This Week's 5 Dumbest Stock Moves

This Week's 5 Dumbest Stock Moves

Stupidity is contagious. It gets us all from time to time. Even respectable companies can catch it. As I do every week, let's take a look at five dumb financial events this week that may make your head spin.

1. Scratching the Surface
finally came through with a long overdue price cut for its Surface RT tablet.

The Surface RT has been a retail disaster since hitting the market late last year. The move to slash the Windows RT-propelled tablet by $150 to as little as $350 is the right call, but Microsoft makes the cut for taking this long to price its struggling gadget aggressively.

Microsoft should have never introduced the apps-and-internal-storage-starved Surface RT at iPad price points. It could have had a better shot of contending during the 2012 holiday shopping season if it had backed its onslaught of snazzy commercials with a compelling price point.

It may now be too late for the Surface RT, in particular, and Windows RT, in general. If that sounds harsh, consider that Microsoft took a $900-million charge for an inventory adjustment on the Windows RT tablets.

2. Death by denim
It had been a good run for luxury retailers until Joe's Jeans couldn't leg it out in its latest quarter.

Shares of the wholesaler and retailer of premium denim plunged 21% on Tuesday after coming up short on the bottom line and checking in with half of the top-line growth that Wall Street was expecting.

Seeing net sales inch 8% higher may not seem all that bad, but Joe's Jeans has actually added eight new stores over the past year. Same-store sales fell 6% during the period, and that's a sharp contrast to the many other upscale retailers that have been experiencing an uptick in business over the past year.

3. Solid state gets gaseous
Shares of OCZ Technology Group slipped on Monday after the maker of solid-state drives and components offered up uninspiring preliminary financial results.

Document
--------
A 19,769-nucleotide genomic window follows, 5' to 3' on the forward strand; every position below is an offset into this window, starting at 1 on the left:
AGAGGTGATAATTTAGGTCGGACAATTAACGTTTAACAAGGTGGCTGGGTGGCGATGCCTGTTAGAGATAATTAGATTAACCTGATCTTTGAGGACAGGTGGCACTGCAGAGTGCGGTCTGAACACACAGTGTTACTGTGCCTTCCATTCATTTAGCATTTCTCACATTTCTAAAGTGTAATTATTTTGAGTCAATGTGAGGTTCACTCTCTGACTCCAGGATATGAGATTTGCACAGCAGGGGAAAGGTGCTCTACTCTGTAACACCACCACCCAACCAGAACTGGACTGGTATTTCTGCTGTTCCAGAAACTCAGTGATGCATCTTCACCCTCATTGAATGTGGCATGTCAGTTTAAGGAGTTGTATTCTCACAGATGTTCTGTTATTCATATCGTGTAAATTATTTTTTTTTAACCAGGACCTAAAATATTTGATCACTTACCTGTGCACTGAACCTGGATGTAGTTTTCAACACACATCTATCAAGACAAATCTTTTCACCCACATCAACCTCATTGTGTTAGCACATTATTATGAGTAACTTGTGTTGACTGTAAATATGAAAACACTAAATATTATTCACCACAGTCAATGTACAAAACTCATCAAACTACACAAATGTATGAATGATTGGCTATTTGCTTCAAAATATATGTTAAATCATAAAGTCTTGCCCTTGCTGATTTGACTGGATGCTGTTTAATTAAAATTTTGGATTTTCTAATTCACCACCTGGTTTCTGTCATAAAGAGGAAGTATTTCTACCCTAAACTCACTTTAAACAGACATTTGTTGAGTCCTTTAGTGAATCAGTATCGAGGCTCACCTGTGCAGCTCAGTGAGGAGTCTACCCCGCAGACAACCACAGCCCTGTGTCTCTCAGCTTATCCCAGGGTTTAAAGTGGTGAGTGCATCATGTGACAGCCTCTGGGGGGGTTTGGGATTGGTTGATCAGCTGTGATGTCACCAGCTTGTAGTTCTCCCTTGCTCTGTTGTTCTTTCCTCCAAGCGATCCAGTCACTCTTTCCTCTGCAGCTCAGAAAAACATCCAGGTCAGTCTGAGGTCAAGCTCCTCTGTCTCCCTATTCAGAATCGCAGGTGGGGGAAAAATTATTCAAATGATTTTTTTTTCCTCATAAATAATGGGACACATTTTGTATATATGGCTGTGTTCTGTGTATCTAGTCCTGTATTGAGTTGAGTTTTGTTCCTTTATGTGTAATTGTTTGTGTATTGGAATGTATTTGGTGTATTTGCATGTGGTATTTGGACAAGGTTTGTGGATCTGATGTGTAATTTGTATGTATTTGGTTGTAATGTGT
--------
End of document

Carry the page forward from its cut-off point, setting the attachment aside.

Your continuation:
OCZ sees revenue of $50 million to $55 million for the quarter that ended in May, well below the $70 million that Wall Street was expecting.

OCZ blames the soft revenue on the tight supply of NAND flash, closing out the period with an order backlog of $23 million as a result of the supply constraints.

The silver lining here is that gross margins are improving, and even a pair of analysts who had no choice but to slash their revenue forecasts on OCZ actually boosted their earnings outlook. Then again, that's not much of a silver lining until OCZ completes the restatement or prior financials and begins posting top-line growth again.

4. Liquidity event
Liquidity Services
does a bang-up job offering online marketplaces for surplus and salvage assets, but investors were looking to liquidate the stock after it, too, hosed down its outlook.

Liquidity Services was originally forecasting as much as $275 million in gross merchandise volume for the quarter that ended last month, but now it's bracing investors to expect between $228 million and $231 million in exchanges through its platform. Naturally, Liquidity Services is also scaling back its bottom-line target, eyeing net income of no more than $0.45 a share.

Weakness at its capital assets and retail supply chain verticals is getting the blame, but every investor is feeling the shame.

5. You don't know JAKKS
It was a bad week for toymakers, but JAKKS Pacific was the biggest flop.

Shares of JAKKS Pacific plunged 39% yesterday -- yes, 39% -- after surprising analysts with a steep deficit, a 27% drop in net sales, and a dead dividend.

Things are so bad that JAKKS Pacific is suspending its dividend, and it won't even consider bringing it back until the licensed-playthings maker returns to profitability.

You know that things are bad when you're taking big hits on inventory impairment charges, and shelling out license minimum guarantee shortfalls.

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Longtime Fool contributor Rick Munarriz has no position in any stocks mentioned. The Motley Fool recommends Liquidity Services. The Motley Fool owns shares of Microsoft. Try any of our Foolish newsletter services free for 30 days. We Fools may not all hold the same opinions, but we all believe that considering a diverse range of insights makes us better investors. The Motley Fool has a disclosure policy.

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